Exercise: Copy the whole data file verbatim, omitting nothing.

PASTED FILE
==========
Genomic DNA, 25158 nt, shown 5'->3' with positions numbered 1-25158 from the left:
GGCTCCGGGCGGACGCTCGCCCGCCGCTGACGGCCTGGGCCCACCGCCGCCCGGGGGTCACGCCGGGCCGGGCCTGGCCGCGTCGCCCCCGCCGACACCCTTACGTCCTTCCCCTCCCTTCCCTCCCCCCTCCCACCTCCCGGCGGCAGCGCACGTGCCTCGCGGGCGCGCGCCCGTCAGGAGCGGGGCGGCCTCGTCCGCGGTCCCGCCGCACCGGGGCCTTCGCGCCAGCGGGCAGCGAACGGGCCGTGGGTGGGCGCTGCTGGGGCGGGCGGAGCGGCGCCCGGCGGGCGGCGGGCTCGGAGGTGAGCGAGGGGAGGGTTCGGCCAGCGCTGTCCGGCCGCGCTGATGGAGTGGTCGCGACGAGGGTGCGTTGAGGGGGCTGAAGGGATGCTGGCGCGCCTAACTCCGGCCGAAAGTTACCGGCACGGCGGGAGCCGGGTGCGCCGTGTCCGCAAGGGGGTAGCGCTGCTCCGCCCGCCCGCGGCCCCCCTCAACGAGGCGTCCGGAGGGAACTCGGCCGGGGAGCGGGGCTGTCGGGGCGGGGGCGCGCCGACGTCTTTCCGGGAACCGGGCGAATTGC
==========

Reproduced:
Genomic DNA, 25158 nt, shown 5'->3' with positions numbered 1-25158 from the left:
GGCTCCGGGCGGACGCTCGCCCGCCGCTGACGGCCTGGGCCCACCGCCGCCCGGGGGTCACGCCGGGCCGGGCCTGGCCGCGTCGCCCCCGCCGACACCCTTACGTCCTTCCCCTCCCTTCCCTCCCCCCTCCCACCTCCCGGCGGCAGCGCACGTGCCTCGCGGGCGCGCGCCCGTCAGGAGCGGGGCGGCCTCGTCCGCGGTCCCGCCGCACCGGGGCCTTCGCGCCAGCGGGCAGCGAACGGGCCGTGGGTGGGCGCTGCTGGGGCGGGCGGAGCGGCGCCCGGCGGGCGGCGGGCTCGGAGGTGAGCGAGGGGAGGGTTCGGCCAGCGCTGTCCGGCCGCGCTGATGGAGTGGTCGCGACGAGGGTGCGTTGAGGGGGCTGAAGGGATGCTGGCGCGCCTAACTCCGGCCGAAAGTTACCGGCACGGCGGGAGCCGGGTGCGCCGTGTCCGCAAGGGGGTAGCGCTGCTCCGCCCGCCCGCGGCCCCCCTCAACGAGGCGTCCGGAGGGAACTCGGCCGGGGAGCGGGGCTGTCGGGGCGGGGGCGCGCCGACGTCTTTCCGGGAACCGGGCGAATTGC